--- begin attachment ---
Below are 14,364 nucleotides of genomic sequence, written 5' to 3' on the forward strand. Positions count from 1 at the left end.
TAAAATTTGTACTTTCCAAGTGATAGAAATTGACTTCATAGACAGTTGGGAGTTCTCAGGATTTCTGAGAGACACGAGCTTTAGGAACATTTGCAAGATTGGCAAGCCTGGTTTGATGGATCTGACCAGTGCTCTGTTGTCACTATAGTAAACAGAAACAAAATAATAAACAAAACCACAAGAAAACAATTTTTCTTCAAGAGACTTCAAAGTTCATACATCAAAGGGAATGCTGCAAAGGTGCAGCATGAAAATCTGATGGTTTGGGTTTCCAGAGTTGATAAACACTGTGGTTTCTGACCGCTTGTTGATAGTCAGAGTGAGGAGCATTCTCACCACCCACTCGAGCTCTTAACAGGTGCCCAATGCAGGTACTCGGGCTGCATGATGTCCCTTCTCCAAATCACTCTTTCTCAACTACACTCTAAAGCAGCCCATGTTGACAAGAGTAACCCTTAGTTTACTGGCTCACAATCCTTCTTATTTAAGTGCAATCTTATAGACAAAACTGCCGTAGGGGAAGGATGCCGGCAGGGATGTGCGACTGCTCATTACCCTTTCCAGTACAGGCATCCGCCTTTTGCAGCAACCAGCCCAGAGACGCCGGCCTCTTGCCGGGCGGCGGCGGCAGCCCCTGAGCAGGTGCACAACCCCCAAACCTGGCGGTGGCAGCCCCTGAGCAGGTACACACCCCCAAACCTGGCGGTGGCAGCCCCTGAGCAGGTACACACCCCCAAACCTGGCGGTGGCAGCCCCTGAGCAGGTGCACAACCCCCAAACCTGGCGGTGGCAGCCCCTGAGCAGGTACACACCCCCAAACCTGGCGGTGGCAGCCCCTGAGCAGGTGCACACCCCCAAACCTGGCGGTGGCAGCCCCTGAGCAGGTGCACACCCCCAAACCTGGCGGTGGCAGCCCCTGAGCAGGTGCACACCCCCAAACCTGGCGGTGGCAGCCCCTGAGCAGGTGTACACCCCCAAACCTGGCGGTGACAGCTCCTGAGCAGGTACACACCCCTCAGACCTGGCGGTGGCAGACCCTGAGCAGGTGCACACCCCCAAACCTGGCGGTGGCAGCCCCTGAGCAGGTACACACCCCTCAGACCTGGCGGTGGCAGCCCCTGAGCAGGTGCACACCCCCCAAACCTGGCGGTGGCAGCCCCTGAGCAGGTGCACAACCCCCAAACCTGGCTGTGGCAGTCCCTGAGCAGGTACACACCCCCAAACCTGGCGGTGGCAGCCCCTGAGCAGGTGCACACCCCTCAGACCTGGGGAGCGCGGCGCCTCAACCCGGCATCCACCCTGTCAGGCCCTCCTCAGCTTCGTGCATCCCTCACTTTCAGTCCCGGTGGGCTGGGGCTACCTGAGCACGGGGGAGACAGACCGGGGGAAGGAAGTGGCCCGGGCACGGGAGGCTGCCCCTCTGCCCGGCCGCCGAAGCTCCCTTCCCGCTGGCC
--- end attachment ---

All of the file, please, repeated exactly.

Below are 14,364 nucleotides of genomic sequence, written 5' to 3' on the forward strand. Positions count from 1 at the left end.
TAAAATTTGTACTTTCCAAGTGATAGAAATTGACTTCATAGACAGTTGGGAGTTCTCAGGATTTCTGAGAGACACGAGCTTTAGGAACATTTGCAAGATTGGCAAGCCTGGTTTGATGGATCTGACCAGTGCTCTGTTGTCACTATAGTAAACAGAAACAAAATAATAAACAAAACCACAAGAAAACAATTTTTCTTCAAGAGACTTCAAAGTTCATACATCAAAGGGAATGCTGCAAAGGTGCAGCATGAAAATCTGATGGTTTGGGTTTCCAGAGTTGATAAACACTGTGGTTTCTGACCGCTTGTTGATAGTCAGAGTGAGGAGCATTCTCACCACCCACTCGAGCTCTTAACAGGTGCCCAATGCAGGTACTCGGGCTGCATGATGTCCCTTCTCCAAATCACTCTTTCTCAACTACACTCTAAAGCAGCCCATGTTGACAAGAGTAACCCTTAGTTTACTGGCTCACAATCCTTCTTATTTAAGTGCAATCTTATAGACAAAACTGCCGTAGGGGAAGGATGCCGGCAGGGATGTGCGACTGCTCATTACCCTTTCCAGTACAGGCATCCGCCTTTTGCAGCAACCAGCCCAGAGACGCCGGCCTCTTGCCGGGCGGCGGCGGCAGCCCCTGAGCAGGTGCACAACCCCCAAACCTGGCGGTGGCAGCCCCTGAGCAGGTACACACCCCCAAACCTGGCGGTGGCAGCCCCTGAGCAGGTACACACCCCCAAACCTGGCGGTGGCAGCCCCTGAGCAGGTGCACAACCCCCAAACCTGGCGGTGGCAGCCCCTGAGCAGGTACACACCCCCAAACCTGGCGGTGGCAGCCCCTGAGCAGGTGCACACCCCCAAACCTGGCGGTGGCAGCCCCTGAGCAGGTGCACACCCCCAAACCTGGCGGTGGCAGCCCCTGAGCAGGTGCACACCCCCAAACCTGGCGGTGGCAGCCCCTGAGCAGGTGTACACCCCCAAACCTGGCGGTGACAGCTCCTGAGCAGGTACACACCCCTCAGACCTGGCGGTGGCAGACCCTGAGCAGGTGCACACCCCCAAACCTGGCGGTGGCAGCCCCTGAGCAGGTACACACCCCTCAGACCTGGCGGTGGCAGCCCCTGAGCAGGTGCACACCCCCCAAACCTGGCGGTGGCAGCCCCTGAGCAGGTGCACAACCCCCAAACCTGGCTGTGGCAGTCCCTGAGCAGGTACACACCCCCAAACCTGGCGGTGGCAGCCCCTGAGCAGGTGCACACCCCTCAGACCTGGGGAGCGCGGCGCCTCAACCCGGCATCCACCCTGTCAGGCCCTCCTCAGCTTCGTGCATCCCTCACTTTCAGTCCCGGTGGGCTGGGGCTACCTGAGCACGGGGGAGACAGACCGGGGGAAGGAAGTGGCCCGGGCACGGGAGGCTGCCCCTCTGCCCGGCCGCCGAAGCTCCCTTCCCGCTGGCC